Jensi Shaw and Madeleine Wixom, students at Pettisville Elementary School, sang with the Toledo Opera in the performance of “Turandot,” Friday, May 11.
“It was fun,” Wixom, a fifth grader, said of the experience.
The two were part of a 16- member children’s chorus that sang on the stage at the Toledo Museum of Art Peristyle.
Being on the Peristyle stage “was really cool. We could look out and see a whole bunch of people sitting all over,” Wixom said.
Shaw, a sixth-grader, said if they were singing in a “real, real opera,” they would be performing off stage, “but they wanted us to have that experience.”
They didn’t have a lot of opportunity to gaze out from the stage because they had to keep their eyes on director Stefan Sanderling.
At the end of the show, while they were taking their bows, they did have a chance to survey the crowd.
Wixom said they only nodded to the audience.
“We didn’t know exactly what to do,” Shaw said.
“Turandot,” written by Italian composer Giacomo Puccini (1858-1924), is sung in Italian.
The girls said they picked up some Italian words, but mostly, they just made the sounds.
“A lot of the words sound like what they really mean,” Shaw said.
Originally, the children’s chorus were to sing four songs, but one was cut. Two songs were performed on stage. One was done from a stairway.
Wixom said during the first couple weeks of practice, the songs were hard.
“We hadn’t learned them yet,” Shaw said.
“The last one was difficult. The first ones were easy,” Wixom said.
Shaw said the last song was hard “because it was kind of a mix-up. It had different beats, and we didn’t spend as much time practicing it.”
The girls said Duane Beck, a music teacher at Pettisville, recruited them for the opera.
They traveled to the museum every Wednesday night for several weeks for an hour of practice, from 7 to 8 pm.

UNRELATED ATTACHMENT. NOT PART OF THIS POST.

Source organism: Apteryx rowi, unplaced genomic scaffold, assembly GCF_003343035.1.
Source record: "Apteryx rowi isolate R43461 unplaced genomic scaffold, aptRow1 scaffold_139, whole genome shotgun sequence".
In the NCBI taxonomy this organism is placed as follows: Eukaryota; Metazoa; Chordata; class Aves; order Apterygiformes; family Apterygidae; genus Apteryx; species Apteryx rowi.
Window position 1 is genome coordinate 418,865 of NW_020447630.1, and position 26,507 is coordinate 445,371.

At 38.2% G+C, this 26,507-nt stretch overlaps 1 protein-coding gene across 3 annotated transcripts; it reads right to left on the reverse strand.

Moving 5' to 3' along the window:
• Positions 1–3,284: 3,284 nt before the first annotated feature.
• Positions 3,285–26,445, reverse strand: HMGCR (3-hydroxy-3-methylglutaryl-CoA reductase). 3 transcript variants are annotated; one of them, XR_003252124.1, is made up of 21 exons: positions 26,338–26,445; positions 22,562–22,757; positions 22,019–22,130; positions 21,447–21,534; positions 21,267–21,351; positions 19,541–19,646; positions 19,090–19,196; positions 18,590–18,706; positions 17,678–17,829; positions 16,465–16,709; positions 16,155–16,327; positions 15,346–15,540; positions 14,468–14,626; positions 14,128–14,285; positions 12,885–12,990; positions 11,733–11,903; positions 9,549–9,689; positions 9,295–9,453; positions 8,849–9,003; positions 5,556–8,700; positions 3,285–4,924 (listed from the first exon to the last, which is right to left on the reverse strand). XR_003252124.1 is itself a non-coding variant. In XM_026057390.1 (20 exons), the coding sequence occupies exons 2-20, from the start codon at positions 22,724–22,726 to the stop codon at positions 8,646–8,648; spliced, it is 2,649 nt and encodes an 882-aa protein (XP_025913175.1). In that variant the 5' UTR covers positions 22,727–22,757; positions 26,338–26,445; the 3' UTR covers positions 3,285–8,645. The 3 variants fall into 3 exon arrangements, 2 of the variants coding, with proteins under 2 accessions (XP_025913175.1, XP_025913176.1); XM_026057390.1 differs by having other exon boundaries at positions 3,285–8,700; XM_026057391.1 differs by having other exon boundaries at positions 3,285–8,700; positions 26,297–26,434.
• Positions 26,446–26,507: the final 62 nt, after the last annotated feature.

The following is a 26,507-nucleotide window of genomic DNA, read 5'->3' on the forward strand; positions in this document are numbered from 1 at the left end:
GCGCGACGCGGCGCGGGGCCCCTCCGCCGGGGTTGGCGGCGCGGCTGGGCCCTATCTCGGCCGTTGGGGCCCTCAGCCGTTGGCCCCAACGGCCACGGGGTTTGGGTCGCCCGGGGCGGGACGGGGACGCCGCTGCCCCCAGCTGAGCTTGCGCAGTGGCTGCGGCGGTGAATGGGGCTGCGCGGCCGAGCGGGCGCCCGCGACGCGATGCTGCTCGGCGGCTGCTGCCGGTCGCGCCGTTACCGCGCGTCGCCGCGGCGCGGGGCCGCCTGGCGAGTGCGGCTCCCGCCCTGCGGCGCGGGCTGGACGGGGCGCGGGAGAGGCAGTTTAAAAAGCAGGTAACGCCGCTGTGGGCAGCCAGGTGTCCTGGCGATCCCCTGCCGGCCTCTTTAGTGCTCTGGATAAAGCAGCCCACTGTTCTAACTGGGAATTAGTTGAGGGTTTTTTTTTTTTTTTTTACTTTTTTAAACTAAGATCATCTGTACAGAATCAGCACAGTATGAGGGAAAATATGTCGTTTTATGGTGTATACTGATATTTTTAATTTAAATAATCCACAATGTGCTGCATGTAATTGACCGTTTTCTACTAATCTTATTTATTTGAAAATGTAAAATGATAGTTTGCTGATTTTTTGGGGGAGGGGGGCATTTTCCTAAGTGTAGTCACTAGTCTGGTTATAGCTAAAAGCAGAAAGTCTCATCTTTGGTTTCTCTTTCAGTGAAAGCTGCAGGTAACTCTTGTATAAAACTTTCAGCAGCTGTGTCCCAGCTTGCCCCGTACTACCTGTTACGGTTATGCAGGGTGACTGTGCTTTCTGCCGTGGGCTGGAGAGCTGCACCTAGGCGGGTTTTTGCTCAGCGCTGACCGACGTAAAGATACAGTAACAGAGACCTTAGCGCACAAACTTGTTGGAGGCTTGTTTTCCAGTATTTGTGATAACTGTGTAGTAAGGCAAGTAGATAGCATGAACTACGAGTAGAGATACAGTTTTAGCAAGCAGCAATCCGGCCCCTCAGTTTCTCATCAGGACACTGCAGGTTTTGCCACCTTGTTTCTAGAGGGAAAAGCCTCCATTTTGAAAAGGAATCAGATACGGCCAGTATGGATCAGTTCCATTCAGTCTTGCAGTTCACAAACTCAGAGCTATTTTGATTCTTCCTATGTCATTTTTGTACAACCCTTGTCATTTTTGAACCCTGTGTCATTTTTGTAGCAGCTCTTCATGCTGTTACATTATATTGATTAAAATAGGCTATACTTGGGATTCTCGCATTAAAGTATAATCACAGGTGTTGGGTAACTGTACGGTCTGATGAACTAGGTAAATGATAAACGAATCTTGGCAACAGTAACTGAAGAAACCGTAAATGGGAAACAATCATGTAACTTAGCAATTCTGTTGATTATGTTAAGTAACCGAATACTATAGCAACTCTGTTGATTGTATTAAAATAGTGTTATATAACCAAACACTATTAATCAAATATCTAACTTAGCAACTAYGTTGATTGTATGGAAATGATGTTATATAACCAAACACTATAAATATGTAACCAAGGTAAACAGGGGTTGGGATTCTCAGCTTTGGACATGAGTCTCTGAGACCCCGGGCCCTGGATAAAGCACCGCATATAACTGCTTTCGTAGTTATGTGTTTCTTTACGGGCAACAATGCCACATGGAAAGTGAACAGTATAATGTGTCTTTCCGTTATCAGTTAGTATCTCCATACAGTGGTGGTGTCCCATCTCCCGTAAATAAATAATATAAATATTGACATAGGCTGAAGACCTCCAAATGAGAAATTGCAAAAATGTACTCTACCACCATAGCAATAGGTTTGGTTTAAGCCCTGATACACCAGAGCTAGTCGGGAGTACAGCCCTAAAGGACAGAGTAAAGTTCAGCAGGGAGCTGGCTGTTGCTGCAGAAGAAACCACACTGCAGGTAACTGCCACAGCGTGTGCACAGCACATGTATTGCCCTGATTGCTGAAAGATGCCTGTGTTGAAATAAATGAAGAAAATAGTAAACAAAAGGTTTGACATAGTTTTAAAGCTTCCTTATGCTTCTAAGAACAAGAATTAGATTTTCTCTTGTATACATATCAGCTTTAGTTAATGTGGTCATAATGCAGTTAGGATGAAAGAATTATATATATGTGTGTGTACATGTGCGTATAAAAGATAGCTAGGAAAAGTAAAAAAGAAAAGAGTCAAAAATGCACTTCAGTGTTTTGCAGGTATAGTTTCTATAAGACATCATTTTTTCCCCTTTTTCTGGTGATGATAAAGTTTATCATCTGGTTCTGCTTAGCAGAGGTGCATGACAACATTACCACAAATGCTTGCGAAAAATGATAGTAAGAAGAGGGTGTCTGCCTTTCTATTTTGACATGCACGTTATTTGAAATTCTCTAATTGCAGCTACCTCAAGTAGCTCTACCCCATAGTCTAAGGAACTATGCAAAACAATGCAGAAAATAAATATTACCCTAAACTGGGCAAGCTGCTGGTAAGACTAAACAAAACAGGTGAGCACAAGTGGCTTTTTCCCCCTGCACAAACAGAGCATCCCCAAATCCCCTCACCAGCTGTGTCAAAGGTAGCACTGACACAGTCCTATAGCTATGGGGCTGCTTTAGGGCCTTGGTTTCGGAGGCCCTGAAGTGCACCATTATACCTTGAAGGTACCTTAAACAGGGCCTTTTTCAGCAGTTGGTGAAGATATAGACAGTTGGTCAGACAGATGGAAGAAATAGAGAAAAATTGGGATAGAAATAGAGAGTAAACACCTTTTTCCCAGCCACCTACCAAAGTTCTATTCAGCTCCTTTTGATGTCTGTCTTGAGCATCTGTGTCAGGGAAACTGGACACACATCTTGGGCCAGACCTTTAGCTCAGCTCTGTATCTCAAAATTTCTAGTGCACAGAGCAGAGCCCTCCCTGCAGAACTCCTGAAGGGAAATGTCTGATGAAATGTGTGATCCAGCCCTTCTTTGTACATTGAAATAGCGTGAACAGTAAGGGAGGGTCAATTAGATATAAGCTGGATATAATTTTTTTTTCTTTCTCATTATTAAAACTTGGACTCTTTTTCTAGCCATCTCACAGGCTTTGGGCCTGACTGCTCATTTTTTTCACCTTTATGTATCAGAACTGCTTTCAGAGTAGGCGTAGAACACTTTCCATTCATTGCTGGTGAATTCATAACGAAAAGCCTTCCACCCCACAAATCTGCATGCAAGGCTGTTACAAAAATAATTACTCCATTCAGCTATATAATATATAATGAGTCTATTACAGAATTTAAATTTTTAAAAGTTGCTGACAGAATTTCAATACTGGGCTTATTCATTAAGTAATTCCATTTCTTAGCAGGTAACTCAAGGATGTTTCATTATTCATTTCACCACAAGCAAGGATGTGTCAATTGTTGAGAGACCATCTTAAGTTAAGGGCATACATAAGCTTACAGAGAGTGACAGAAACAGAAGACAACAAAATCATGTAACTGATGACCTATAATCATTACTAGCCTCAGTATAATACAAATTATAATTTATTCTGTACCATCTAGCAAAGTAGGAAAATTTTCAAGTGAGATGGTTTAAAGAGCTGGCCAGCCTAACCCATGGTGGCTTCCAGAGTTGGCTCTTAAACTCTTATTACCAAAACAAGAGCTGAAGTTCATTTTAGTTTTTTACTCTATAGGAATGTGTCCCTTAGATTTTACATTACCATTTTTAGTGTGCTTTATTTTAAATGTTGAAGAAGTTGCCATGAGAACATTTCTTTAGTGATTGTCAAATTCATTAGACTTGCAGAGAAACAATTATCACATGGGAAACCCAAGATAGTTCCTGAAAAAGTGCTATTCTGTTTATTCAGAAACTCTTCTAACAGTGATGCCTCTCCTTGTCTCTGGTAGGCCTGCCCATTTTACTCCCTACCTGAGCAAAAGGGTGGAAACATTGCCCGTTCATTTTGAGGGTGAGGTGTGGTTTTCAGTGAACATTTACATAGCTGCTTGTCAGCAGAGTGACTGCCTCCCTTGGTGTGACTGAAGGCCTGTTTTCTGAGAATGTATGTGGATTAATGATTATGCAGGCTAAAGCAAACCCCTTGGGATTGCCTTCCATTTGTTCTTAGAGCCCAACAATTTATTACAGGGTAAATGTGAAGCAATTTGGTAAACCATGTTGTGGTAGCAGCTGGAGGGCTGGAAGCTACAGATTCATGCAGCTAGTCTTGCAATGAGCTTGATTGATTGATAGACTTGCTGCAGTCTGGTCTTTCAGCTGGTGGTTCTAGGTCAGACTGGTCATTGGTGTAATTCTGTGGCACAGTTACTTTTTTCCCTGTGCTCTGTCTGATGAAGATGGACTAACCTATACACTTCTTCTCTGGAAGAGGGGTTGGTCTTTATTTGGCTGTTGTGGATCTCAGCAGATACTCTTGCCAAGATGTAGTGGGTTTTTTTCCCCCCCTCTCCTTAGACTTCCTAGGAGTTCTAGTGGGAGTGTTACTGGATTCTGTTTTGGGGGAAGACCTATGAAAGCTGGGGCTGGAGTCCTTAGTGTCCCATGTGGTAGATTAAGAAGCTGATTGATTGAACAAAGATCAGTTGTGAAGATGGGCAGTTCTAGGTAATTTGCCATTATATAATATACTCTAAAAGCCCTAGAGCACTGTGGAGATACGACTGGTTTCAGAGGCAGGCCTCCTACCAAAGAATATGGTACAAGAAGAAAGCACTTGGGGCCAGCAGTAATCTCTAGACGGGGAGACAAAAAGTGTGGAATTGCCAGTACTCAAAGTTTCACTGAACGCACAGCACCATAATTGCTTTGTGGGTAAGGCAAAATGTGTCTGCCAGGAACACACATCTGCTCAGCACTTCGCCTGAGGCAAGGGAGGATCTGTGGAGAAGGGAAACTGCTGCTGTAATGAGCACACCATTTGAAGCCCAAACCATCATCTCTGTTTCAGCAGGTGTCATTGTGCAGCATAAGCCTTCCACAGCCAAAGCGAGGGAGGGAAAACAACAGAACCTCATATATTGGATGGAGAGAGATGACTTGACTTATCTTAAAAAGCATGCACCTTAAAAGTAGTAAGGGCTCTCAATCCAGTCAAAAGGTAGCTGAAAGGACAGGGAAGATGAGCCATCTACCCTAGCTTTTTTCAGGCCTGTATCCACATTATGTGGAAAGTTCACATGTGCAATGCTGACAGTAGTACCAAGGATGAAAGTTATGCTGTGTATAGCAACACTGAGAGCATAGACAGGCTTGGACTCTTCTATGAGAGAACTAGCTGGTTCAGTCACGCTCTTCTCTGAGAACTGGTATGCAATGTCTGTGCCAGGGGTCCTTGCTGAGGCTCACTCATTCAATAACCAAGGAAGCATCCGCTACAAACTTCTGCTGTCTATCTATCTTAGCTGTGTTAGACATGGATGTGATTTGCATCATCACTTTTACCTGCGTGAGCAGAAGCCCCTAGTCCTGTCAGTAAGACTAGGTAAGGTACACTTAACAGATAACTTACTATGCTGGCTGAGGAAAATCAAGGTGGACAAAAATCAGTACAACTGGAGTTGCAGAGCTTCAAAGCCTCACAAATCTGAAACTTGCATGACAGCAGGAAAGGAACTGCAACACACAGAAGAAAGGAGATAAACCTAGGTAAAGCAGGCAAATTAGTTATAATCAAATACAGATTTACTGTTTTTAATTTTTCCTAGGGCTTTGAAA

“Wednesdays were some late nights,” Shaw said. “We car-pooled a lot.”
On the last night of practice, they were taken onto the Peristyle stage.
Most of the other children in the chorus were from the Toledo area.
In fact, the other people in the chorus were surprised people from as far away as Pettisville participated.
The girls said while they didn’t know the meaning of the words in Italian, they were able to figure out what was going on.
Later, just before the performance, the superscript, a sign that hangs above the stage and translates Italian into English, was installed.
In “Turandot,” which is set in China, Wixom said there is a princess, Turandot, who does not like men “because her sister died because her husband killed her.”
“That’s in the play, not real life,” Shaw said.
Turandot decrees that any man who wants to marry her must answer three riddles.
“If they get any wrong, they get their heads chopped off,” Wixom said.
Then a prince arrives and correctly answers all three riddles, but he says the princess does not have to marry the prince if she can guess his name.
Enter the slave girl, played by Jennifer Cresswell, a soprano, who directed the children’s group.
Shaw said the slave girl knows the prince’s name, because she cared for the prince’s father. She won’t tell the name, because she is secretly in love with the prince.
As she is being tortured for the name, she grabs a guard’s dagger and stabs herself.
Shaw said some people thought the show “was pretty violent.”
She said later in the show, the prince declares his loyalty to Turnadot by telling her his name.
Shaw said the prince “kind of forces himself on her and kisses her. Then she falls in love with him.”
Wixom said she was able to take away a lesson from the show, and that was forgiveness.
“She hated all men because one man killed her sister,” but she did forgive the prince, Wixom said.
Wixom said she agreed to be in the opera because it might be fun.
And, she said, it was. She would like to be in more children’s choruses for the Toledo Opera.
Shaw said she likes acting in stage plays or musicals, but she really didn’t have a big enough part to say opera isn’t similar to musicals.
“But it was fun,” she said.